Apparently society is trying to tell us to put those dreams in a box and keep em’ there for good, cause ain’t nobody got time fo dat.


HELP! I’m 27 and I still haven’t [insert life adventure here]!!


Okay, I know what you’re probably thinking. I’m sure you’re rolling your eyes with the “PLEASE… 27 is still so YOUNG!” look on your face, but please, hear me out.

If I had a dollar for every time I said this, I’d be a millionaire. Really, though. This statement is always preceded by something that I assumed I would be doing by the age of “almost 30”, but still haven’t quite accomplished yet. Just to name a few:

“I’m “almost 30″ and I still haven’t…”

1. Saved money. How many times will a girl overdraft her account, max out credit cards, and have to hitch rides until payday before she figures her finances out??

2. Received my Masters Degree... in ANYTHING!

3. Been married or had any kids. …although the older I get the less appealing this sounds (Let’s be honest, I like to sleep in on the weekends). But no matter how comfortable I am without that ball and chain, I still secretly find myself feeling a little bit more lonely each time I am minus a “plus one” at a table full of lovey-dovey couples, while in return I spend the night making out with the open bar.

4. Moved out of state. I have been living in the same dull, boring state my ENTIRE LIFE. I complain continuously about wanting to move to a bigger, more exciting city, yet there is something so scary about leaving my security blanket at home to move when I don’t even have any money saved up TO move. Therefore, back to #1.

5. Figured out where I’m going with my career. This is an entire story in itself, but I have always wanted to be a teacher. I have been teaching now for 5 years, but for the first time in my life I am sadly realizing that I’m not able to help children and truly make a difference in their lives the way I once hoped to and to the extent that they need it. Education has turned into another political profession where your success relies solely on things like test scores, paperwork, and analyzing results. So do I keep teaching and hate my life because I can’t afford to go back to school, or do I add it to my pile of drowning debt and take out a loan? Following your dreams is quite expensive.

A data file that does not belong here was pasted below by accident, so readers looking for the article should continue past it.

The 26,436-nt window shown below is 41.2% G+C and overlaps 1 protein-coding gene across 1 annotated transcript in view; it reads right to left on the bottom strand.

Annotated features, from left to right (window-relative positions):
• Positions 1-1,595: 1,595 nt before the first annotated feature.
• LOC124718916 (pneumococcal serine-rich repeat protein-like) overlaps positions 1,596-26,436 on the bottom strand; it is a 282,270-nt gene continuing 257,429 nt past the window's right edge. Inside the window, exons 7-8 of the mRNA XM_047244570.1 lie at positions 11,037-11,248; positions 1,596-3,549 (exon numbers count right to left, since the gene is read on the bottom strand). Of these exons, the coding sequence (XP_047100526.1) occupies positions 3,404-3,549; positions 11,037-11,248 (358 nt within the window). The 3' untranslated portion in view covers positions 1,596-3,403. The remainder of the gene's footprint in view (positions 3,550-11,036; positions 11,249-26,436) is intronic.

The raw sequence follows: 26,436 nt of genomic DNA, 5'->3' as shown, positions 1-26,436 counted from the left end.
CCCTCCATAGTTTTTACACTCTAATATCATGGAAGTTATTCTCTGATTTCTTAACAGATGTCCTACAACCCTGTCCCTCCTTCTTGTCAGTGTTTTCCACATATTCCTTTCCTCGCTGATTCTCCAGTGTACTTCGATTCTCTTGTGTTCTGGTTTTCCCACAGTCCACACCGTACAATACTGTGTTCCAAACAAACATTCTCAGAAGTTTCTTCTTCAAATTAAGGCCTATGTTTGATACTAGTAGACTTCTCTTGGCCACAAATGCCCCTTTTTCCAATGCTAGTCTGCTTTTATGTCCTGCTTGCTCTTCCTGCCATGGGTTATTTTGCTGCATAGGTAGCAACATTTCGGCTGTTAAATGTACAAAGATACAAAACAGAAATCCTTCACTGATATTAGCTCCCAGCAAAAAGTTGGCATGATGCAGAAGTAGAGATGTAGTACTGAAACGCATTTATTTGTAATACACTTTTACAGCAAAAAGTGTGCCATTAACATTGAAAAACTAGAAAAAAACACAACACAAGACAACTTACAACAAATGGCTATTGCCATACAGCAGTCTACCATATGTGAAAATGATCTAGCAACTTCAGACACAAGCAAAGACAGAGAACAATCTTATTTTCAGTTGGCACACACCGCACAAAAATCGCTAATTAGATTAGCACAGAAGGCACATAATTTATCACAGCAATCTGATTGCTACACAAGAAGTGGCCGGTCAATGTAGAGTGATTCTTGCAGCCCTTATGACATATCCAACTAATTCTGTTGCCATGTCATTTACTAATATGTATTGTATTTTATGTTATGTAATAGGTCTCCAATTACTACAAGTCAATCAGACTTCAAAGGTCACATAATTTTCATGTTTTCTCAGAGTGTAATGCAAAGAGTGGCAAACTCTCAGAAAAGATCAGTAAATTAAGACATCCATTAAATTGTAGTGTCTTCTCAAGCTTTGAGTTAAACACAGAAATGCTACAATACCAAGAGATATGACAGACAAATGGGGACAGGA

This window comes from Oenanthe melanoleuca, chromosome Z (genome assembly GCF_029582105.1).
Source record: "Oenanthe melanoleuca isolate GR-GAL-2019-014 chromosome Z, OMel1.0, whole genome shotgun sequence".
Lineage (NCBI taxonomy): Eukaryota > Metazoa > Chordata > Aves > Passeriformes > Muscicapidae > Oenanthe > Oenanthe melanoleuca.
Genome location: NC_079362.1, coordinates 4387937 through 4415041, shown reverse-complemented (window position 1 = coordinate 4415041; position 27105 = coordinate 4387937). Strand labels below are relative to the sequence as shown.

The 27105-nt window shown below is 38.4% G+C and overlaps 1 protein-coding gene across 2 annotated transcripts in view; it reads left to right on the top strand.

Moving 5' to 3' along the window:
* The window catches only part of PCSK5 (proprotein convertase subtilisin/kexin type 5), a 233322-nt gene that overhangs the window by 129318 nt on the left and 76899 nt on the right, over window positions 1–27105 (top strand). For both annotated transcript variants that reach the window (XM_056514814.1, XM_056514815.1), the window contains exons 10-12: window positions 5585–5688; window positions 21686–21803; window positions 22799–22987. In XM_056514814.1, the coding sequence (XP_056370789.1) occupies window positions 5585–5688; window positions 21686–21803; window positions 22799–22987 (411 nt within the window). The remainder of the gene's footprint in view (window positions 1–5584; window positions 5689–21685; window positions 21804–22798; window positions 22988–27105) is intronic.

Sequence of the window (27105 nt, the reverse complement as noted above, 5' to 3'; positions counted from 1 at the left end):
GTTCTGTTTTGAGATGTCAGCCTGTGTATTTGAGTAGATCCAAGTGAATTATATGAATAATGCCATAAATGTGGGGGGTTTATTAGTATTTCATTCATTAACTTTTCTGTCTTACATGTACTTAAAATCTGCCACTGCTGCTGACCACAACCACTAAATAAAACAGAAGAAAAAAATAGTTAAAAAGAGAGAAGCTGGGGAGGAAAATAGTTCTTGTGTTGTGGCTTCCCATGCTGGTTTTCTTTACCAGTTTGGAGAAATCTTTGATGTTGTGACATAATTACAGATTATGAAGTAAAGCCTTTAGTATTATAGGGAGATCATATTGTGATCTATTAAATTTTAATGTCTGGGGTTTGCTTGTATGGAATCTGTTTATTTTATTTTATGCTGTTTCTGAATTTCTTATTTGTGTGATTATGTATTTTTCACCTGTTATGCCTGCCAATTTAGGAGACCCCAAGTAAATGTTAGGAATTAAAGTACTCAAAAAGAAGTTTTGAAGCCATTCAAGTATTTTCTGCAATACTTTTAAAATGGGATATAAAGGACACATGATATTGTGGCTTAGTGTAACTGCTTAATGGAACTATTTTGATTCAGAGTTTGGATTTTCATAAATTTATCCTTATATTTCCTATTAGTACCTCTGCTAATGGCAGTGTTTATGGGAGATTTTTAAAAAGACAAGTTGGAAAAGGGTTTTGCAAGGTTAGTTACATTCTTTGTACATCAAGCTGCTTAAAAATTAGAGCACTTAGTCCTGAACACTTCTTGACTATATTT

So here I am, one week before my 27th birthday and I have already begun the pre-birthday freakout about this giant list of “adult” things that I feel I SHOULD have done by now while worrying about where I will be in the next 5 years. I’m going to be 27, I still have maxed out credit cards and not a dime in my savings account…so how do I know I’ll fix this problem by the time I’m 30? What if I still don’t have my crap together then, and nobody will marry me because my life is such a mess?? WHEN DID I LET MY LIFE BECOME SUCH A MESS?!? … you get the idea. One thought leads to another and I can almost feel the ulcers growing inside of me.

This year, however, I feel different. The last two and a half years of my life have been the most trying, stressful, and yet completely wonderful years of my life. I survived my first major breakup and lived on my own for the first time. I had a job that I loved for the time being and got to know some very inspirational children. I backpacked through Europe and volunteered in Africa. Even though I still continue to screw up my finances, I was able to pay off two credit cards. (Hey… at least it’s a start, right??) I grew up a lot, learned valuable lessons, and “figured out who I really am” (I know, so cliche, but so true). I mean, at least I’m not 30 and living with my parents to support my fatherless children while I’m hittin’ up da club every weekend, right? It could always be worse, I suppose….

I guess the point I am trying to make is this: if you would have told my teenage-self that this is what my life would be like now, I would have curled up into the fetal position, fallen into a deep depression while mulling over my terrible fate. Okay, so my life isn’t what I expected it would be as a teenager….. but whose life REALLY turns out like they expected it to? Moreover, who really WANTS their life to turn out as you expected??  (If that were the case, I would have married my loser high school boyfriend, had kids by 21, lived in my hometown forever and had cats. GROSS.) 

I may be growing older, but I am growing wiser. LIFE IS UNPREDICTABLE.  We can plan it out how we want to and try to adhere to our original draft, but we so often forget that our destiny and journey is not 100% in our own hands. After all, wouldn’t that be a little boring and dull?

So as I enter into my “Almost 30” years and begin writing this blog (as one of my New Year’s resolutions to spend more time doing things that I love), I am saying CHEERS to my new goal of adulthood:

*Do my best, stop worrying about things that are not in my control, and enjoy every minute of NOW instead of wasting this precious time in the past or future. Because “now” is the only thing we can change, anyways.*